Men jailed for manslaughter in Mayerthorpe RCMP deaths can’t be part of inquiry

STONY PLAIN — Two men jailed for their roles in the deaths of four Mounties near Mayerthorpe, won’t be allowed to take part in the fatality inquiry into the shootings, even though neither has ever testified in court about what they know concerning the buildup to the crime.

STONY PLAIN — Two men jailed for their roles in the deaths of four Mounties near Mayerthorpe, won’t be allowed to take part in the fatality inquiry into the shootings, even though neither has ever testified in court about what they know concerning the buildup to the crime.

Judge Daniel Pahl ruled Thursday at a hearing to determine who will have standing at the inquiry that Shawn Hennessey and Dennis Cheeseman are unlikely to have anything useful to add.

“I do not see, in the circumstances, a direct and substantial interest,” Pahl told Shawn’s father Barry Hennessey, who asked the judge to allow the men to participate.

“Your son and the other gentleman clearly were involved, but peripherally.”

Hennessey and Cheeseman pleaded guilty to manslaughter in the March 3, 2005 deaths of constables Peter Schiemann, Brock Myrol, Leo Johnston and Anthony Gordon.

In an agreed statement of facts, the two men said they had supplied the killer with one of his weapons, given him a ride to a spot where he could begin stalking the officers, and had decided not to warn police in the hours before James Roszko unleashed his attack.

Pahl told Barry Hennessey that fatality inquiries are narrowly focused on the circumstances around the deaths and how to prevent similar tragedies in the future. He said the agreed statement of facts the two young men signed would be adequate.

Outside court Barry Hennessey said shutting his son out of the inquiry will prevent it from getting the whole story.

“We believe there’s evidence and information being withheld and we believe we have a right to ask questions,” Hennessey said.

“(The court) is going by an agreed statement of facts that we don’t really agree with. The inquiry’s not going to bring out the whole story without the boys being involved with it.”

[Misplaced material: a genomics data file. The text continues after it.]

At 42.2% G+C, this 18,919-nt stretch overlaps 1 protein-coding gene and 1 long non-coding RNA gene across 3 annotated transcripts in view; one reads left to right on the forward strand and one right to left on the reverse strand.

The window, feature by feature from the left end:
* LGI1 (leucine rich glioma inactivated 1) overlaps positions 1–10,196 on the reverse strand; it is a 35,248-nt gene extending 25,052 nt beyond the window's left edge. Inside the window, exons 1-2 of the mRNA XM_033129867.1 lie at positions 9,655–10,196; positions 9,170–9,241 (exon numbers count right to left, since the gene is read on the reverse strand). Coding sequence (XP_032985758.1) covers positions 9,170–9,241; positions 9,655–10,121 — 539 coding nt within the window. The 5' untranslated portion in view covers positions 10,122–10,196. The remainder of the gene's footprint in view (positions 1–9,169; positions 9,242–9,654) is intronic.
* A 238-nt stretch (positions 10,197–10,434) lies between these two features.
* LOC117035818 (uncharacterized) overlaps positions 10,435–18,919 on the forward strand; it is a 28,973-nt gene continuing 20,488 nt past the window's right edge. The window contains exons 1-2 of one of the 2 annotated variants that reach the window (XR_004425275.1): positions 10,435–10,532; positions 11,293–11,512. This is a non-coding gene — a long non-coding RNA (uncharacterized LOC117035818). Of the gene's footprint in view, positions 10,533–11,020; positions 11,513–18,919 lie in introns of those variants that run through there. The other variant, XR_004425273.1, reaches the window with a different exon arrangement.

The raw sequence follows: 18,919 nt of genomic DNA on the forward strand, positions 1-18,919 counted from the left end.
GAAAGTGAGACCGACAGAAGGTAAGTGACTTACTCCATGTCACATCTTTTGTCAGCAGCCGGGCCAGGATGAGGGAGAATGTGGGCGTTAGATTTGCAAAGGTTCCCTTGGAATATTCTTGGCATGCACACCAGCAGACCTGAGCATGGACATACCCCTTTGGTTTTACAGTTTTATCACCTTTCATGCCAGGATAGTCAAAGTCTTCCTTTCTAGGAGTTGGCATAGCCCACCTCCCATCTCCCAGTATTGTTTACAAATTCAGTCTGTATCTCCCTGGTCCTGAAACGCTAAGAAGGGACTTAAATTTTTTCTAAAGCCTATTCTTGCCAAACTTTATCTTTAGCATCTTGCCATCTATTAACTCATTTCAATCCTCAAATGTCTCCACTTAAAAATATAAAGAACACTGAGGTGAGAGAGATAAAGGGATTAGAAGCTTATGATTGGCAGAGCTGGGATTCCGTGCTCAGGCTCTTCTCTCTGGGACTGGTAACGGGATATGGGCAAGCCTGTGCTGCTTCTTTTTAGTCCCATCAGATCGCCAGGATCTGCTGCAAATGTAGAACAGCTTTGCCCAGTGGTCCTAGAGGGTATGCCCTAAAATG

Hennessey continues to maintain that his son was badgered into signing an agreed statement of facts that doesn’t reflect the truth of what happened. As a result, he feels his son lost his chance to testify and tell his side of the events to a court.

“They jumped into signing a bunch of paper and an agreed statement of facts that we all disagree with,” said Hennessey. “It was the biggest mistake of their life.

“They’ve never had a trial, they’ve never spoken to anybody. The boys have heads full of information on what happened that night and I believe it’s very important to the inquiry.”

Family members of all four of the murdered Mounties were also in court. They are automatically granted standing at the fatality inquiry.

Colleen Myrol, mother of Brock, said she would have been interested to hear any new information that Hennessey and Cheeseman might have brought forward, but she agreed with Pahl that the narrow focus of a fatality inquiry isn’t the place for it.

“I thought (the application) was strange. (Hennessey) may have some thoughts he wants to say, but maybe he can do that at his own press conference. I really don’t think this is place for it.”

She said her own questions will focus on police procedures.

“Was everything in place to the best of their ability when those four boys went out?” she asked. “Were all the ducks in a row? Should they have had more people at that time?”

Pahl said the hearing will begin Jan. 10 in Stony Plain court.

There have already been two examinations of RCMP decisions prior to the deaths.

In 2007, the force concluded in an internal investigation that Roszko’s actions could not have been foreseen. It said leaders at the Mayerthorpe detachment performed reasonably and professionally on the day of the shootings.

That same year, a workplace safety report from Human Resources and Skills Development Canada recommended that beefier body armour be issued to Alberta Mounties. It also suggested that officers working at night be equipped with night-vision goggles and better radio communications.

Cheeseman and Hennessey are serving 12- and 15-year sentences, respectively. They have appealed those sentences and the Alberta Court of Appeal is considering their arguments.